San Ignacio: Ópera de las misiones jesuíticas – Edition by Piotr Nawrot
This program is part of the Art Institute of Chicago’s Doctrine and Devotion: Art of the Religious Orders in the Spanish Andes
Deep in the Bolivian jungle—after questioning him for hours to make sure he could be trusted—elders of the Moxo and Chiquito Indian tribes revealed to musicologist Fr. Piotr Nawrot, SVD, hundreds of centuries-old, Baroque-music manuscripts, many of which had been created by their ancestors. What they revealed to him was stunning. Hundreds of manuscripts—chants, masses, hymns, operas with texts in Indian languages, and more—all of which had made an incredible journey through time, dating back to the 17th and 18th centuries, when Jesuit missionaries wrote it as a means of conversion. The missionaries encouraged the Native Americans to create their own music, written in their own language and performed on their own handcrafted instruments, including violins. Compared to the solemn and contemplative “Spanish Cathedral” Baroque music of the time, this is bright and joyful. It is not simply Baroque; it is “Mission Baroque,” according to Fr. Nawrot.
Educated in the rich musical tradition of the Rome’s Conservatory as a conductor, composer, and pianist, Emanuele Andrizzi has become a versatile musician with vast experience in the symphonic and operatic repertoires and a passion for the many areas of the musical arts. In the past several years, he has conducted at the Lyric Opera of Chicago, San Diego Opera, Chicago Opera Theater, Orchestra della Città di Ravenna, Chicago Philharmonic, Scalt Creek Ballet, and New Philharmonic, among others. An active teacher and performer, Andrizzi has worked since August 2013 as the Conductor and Head of the Orchestra Program at the prestigious Chicago College of Performing Arts at Roosevelt University. Andrizzi was the conductor of the Illinois All-State Orchestra in 2016. He is also a recipient of the Honorable Mention award at the International Competition for Conductors of Contemporary Music “4X4 Prize” and a winner of the “P. Barrasso” International Competition for Chamber Music.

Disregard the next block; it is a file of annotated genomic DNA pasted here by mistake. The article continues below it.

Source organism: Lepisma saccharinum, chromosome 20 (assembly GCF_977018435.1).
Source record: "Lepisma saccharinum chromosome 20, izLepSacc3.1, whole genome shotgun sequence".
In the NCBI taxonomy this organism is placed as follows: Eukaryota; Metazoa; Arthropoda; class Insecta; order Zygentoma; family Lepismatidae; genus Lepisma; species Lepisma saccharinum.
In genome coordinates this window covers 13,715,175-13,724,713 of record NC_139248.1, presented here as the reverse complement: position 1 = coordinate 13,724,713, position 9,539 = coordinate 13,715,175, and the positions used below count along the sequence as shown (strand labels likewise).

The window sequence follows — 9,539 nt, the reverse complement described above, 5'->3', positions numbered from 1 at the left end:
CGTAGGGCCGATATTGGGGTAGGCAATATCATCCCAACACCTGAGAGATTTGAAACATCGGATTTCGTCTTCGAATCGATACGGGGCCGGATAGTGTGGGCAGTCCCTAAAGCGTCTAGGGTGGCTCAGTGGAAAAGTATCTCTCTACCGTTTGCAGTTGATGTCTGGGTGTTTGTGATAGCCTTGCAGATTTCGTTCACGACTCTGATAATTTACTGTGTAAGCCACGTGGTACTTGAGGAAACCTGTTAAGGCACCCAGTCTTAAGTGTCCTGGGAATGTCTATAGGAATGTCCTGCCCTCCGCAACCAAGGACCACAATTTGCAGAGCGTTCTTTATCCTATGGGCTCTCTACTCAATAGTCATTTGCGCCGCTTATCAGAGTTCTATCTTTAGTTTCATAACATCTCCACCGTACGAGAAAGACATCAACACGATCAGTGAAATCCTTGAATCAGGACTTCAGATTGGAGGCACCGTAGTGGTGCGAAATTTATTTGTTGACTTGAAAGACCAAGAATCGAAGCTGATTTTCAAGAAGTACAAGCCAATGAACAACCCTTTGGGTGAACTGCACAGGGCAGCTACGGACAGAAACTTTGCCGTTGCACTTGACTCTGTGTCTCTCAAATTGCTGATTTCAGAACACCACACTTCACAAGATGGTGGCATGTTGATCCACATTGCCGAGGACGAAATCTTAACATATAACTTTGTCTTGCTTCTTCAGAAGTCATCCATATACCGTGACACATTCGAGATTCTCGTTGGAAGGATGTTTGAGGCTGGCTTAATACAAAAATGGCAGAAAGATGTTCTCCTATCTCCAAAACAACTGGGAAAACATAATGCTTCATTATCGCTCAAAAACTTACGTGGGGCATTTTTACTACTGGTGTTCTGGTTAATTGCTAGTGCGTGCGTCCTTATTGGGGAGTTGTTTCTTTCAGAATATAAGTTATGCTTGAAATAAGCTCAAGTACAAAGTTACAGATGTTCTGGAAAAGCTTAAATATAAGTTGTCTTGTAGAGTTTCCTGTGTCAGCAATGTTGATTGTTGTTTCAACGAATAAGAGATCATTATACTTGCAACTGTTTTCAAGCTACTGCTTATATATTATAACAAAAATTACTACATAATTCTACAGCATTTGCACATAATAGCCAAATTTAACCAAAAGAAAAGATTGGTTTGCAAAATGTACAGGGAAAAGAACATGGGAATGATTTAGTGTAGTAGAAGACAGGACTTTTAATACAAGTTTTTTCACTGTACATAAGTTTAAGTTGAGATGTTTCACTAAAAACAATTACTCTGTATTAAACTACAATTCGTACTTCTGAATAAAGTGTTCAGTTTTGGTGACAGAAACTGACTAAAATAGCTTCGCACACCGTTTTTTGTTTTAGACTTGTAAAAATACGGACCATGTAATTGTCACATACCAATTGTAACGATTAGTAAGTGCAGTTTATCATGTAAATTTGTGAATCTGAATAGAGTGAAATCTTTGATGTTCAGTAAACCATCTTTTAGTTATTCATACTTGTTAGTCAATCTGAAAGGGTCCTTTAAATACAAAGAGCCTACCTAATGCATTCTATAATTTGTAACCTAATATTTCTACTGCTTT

CHICAGO LATINO MUSIC FESTIVAL
Presented by the International Latino Cultural Center (ILCC), The Chicago Latino Music Festival (CLMF) produces performances and promotes awareness of music from Latin America & Spain, ranging from the Colonial period to the 21st century. The Latino Music Festival functions as a bridge, bringing Latino classical music to audiences in Chicago. At the same time, the CLMF fulfills an educational role by bringing this music to Chicago’s neighborhoods and surrounding suburbs through concerts and educational programs. In addition to a roster of internationally acclaimed artists participating annually in the Festival and its programs, the Latino Music Festival places a strong emphasis on local talent, featuring Chicago’s most prestigious orchestras, ensembles and soloists, as well as a number of talented young professionals. The CLMF commissions new pieces from Latino composers and features world, US and/or Chicago premieres of works both new and historical. The Festival also has a residency program for chamber ensembles and soloists which focuses on the dissemination of the Ibero-American repertoire.